Viewing bacteria through a telescope: standoff detection of buried landmines by microbial bioreporters
The small size requirements, rapid responses and sensing versatility of bacterial-based whole-cell biosensors allow their integration into diverse types of devices, for laboratory as well as field applications, for environmental, pharmaceutical, security and industrial uses. The relative ease by which molecular sensing and reporting elements can be fused together to generate dose-dependent quantifiable physical (luminescent, fluorescent, colorimetric, electrochemical) responses to pre-determined conditions allows the construction of diverse classes of sensors. Over the last two decades we and others have employed this principle to design and construct microbial bioreporter strains for the sensitive detection of (a) specific chemicals of environmental concern (heavy metals, halogenated organics etc.) or (b) their deleterious biological effects on living systems (such as toxicity or genotoxicity). In many of these cases, additional molecular manipulations beyond the initial sensor-reporter fusion may be highly beneficial for enhancing the performance of the engineered sensor systems. This presentation highlights several of the approaches we have adopted over the years to achieve this aim, mostly focusing on the application of live cell microbeads for the remote detection of buried landmines and other explosives.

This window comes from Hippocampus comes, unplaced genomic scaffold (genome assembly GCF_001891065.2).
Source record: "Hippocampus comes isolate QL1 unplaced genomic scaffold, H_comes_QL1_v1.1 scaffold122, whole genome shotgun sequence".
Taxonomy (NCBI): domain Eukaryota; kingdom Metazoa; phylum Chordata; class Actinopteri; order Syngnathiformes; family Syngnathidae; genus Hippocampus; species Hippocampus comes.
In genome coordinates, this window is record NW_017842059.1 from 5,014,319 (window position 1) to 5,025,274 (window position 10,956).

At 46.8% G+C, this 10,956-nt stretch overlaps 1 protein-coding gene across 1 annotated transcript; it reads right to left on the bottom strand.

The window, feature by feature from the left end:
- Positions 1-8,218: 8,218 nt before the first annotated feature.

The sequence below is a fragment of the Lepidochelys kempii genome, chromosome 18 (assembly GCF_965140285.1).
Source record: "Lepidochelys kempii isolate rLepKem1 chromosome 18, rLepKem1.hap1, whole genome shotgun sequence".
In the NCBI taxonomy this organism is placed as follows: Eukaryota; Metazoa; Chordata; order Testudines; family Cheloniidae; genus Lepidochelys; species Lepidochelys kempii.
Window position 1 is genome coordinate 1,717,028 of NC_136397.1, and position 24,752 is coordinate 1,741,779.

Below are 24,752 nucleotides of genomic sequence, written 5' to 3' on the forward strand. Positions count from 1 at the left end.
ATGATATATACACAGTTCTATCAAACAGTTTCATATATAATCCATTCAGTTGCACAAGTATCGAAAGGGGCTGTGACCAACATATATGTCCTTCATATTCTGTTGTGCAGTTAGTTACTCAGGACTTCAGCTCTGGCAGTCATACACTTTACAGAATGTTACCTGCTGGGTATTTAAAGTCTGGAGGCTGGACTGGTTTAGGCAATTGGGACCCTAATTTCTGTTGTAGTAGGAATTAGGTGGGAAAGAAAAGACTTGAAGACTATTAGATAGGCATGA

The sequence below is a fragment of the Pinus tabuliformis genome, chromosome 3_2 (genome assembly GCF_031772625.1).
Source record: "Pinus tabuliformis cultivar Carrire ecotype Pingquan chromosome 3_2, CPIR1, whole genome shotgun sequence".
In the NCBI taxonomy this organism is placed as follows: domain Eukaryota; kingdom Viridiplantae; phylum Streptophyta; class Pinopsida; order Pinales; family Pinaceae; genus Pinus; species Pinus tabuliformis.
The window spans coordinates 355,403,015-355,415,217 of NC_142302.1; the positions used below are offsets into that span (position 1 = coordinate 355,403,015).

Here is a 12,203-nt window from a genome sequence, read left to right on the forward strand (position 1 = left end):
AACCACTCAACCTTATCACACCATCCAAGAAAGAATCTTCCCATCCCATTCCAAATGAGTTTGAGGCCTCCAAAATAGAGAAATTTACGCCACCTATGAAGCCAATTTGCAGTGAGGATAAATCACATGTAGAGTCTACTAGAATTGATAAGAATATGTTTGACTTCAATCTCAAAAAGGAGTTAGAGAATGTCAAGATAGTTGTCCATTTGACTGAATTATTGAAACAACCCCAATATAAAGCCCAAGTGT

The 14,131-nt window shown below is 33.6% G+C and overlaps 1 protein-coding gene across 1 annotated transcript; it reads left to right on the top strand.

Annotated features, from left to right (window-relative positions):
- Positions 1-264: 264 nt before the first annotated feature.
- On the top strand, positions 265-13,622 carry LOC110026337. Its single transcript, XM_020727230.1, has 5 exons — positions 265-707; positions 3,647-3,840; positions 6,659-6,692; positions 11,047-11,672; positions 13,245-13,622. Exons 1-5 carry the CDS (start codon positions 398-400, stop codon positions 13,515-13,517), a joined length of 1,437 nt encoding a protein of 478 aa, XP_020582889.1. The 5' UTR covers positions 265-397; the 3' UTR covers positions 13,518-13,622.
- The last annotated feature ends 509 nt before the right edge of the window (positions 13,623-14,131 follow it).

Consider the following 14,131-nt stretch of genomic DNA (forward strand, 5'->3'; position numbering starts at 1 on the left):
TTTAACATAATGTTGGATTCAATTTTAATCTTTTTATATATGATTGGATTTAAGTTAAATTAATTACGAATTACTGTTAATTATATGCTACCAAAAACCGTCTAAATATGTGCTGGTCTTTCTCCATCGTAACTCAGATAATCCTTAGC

Shimshon Belkin is a professor at the Institute of Life Sciences at the Hebrew University of Jerusalem, and is the incumbent of the Chair for Industrial Hygiene. He is past director of the Department of Plant & Environmental Sciences as well as of several Hebrew University academic programs including the Environmental Sciences, Biotechnology, and Industrial Management Programs. The Belkin laboratory is an internationally recognized authority on whole-cell biosensors, with an emphasis on bacterial based systems. The group’s expertise includes design and construction of microbial-based sensors of diverse chemicals, groups of chemicals, or stress factors and integration of these bacterial reporters into varied hardware platforms for diverse applications.